times, or latter days, in which we live in the outworking of God's great
plan of redemption for all men in all ages.
Prophecy is basically the revelation of the redemptive activity of God
in and through Jesus Christ. These chapters are therefore most precious
to us, as they form the prophetic keystone in the imposing arch of
complete and glorious salvation through Jesus Christ. This, to us, is
not honoring and loving Christ less, but is simply another revelation,
not too commonly stressed
today, of our incomparable Lord and Saviour. That is why we, as
Seventh-day Adventists, have such a deep interest and profound belief in
the majestic outline of the prophecies of Daniel 8 and 9.
As to the second question—concerning the "disappointment" of
1844—we feel that these two chapters not only portray the events
leading up to the two advents, but that each was accompanied by a grave
initial misunderstanding and disappointment. The first was experienced
by the disciple band in connection with Jesus' death on the cross as the
Lamb of God. The other was experienced by those who expected the return
of their Lord in glory in 1844, and who then, like the disciples,
discovered their error of interpretation as to the event predicted. When
the disciples saw Jesus die on the cross, they were bitterly
disappointed. Their hopes were crushed, for they were persuaded that
Jesus was the promised Messiah, as attested by His anointing by the Holy
Spirit. They had heard Him declare that the prophetic "time"
for His appearance was "fulfilled" (Mark 1:15). Doubtless He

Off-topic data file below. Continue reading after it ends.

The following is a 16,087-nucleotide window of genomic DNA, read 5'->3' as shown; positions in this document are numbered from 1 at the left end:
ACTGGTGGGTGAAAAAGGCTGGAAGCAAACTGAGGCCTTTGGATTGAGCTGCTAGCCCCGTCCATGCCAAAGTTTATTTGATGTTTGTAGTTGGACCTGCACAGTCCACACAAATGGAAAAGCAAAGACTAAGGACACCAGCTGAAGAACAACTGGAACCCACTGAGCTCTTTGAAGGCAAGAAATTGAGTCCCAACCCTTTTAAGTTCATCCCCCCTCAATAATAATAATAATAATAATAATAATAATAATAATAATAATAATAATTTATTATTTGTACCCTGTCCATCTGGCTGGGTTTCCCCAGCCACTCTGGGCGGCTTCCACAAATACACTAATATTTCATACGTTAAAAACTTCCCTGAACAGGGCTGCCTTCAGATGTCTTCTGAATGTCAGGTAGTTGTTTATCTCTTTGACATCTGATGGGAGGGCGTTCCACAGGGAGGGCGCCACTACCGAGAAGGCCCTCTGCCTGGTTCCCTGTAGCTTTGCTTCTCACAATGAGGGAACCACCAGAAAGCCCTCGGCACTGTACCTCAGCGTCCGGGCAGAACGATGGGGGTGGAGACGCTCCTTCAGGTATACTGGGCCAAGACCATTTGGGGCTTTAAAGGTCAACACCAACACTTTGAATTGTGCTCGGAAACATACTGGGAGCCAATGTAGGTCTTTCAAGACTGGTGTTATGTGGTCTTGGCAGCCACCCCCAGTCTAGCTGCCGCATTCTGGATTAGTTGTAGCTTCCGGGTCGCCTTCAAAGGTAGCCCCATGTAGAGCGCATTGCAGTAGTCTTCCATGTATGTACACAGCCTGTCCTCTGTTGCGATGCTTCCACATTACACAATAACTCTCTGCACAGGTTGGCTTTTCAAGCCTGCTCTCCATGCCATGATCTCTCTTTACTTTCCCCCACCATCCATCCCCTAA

was referring to the close of the sixty-nine weeks of years and the
beginning of the seventieth week of Daniel's prophecy. They had
witnessed His death at the specified time, but did not understand the
significance of His atoning sacrifice until after the resurrection.
Somehow, they had been unable to grasp the idea that He would be
"cut off" by violent death in the "midst" of that
final week of years of the great Messianic prophecy. They had thought He
would, at that time, restore the earthly kingdom to Israel, and that
they would share prominently in His glorious reign.
When, instead, He went to trial and rejection, and to death on Golgotha,
their hopes died with Him. And when they tenderly laid His bruised body
in the tomb, their hopes, they believed, were buried beyond recall.
But everything was changed when He rose triumphantly from His
sacrificial death. He Himself then unfolded to them all the prophecies
concerning His life and death and resurrection. After His ascension,
they sensed that their great disappointment in His death at the
appointed time—as well as His resurrection, and ascension to minister
as heavenly priest for man—was all of God's appointment. And this
sequence of redemptive events was indeed the foundation upon which the
Christian church itself was built. The time was correct, but the
anticipated event—the setting up of the kingdom of glory—was wrong.
Christ was not at that time to take the throne, but was instead to
suffer death as our atoning sacrifice, and then as our mediating priest,
to minister that sacrifice in heaven for man. Not until the appointed
end of the age was He to return as conquering king. All then became
clear, simple, and reasonable. It was simply the outworking of the
immutable purpose of God, fully foretold by the prophets of old.
Similarly, we believe that the Advent band of 1844, with eyes fixed on
another "time" feature—the end of the related 2300
year-days—mistakenly looked for Christ to appear at that time as King
of kings and Lord of lords, to take the throne and reign forevermore.
But such an expectation was similarly without warrant, either in promise
or in prophecy. Christ, our mediating heavenly priest, was simply to
enter at the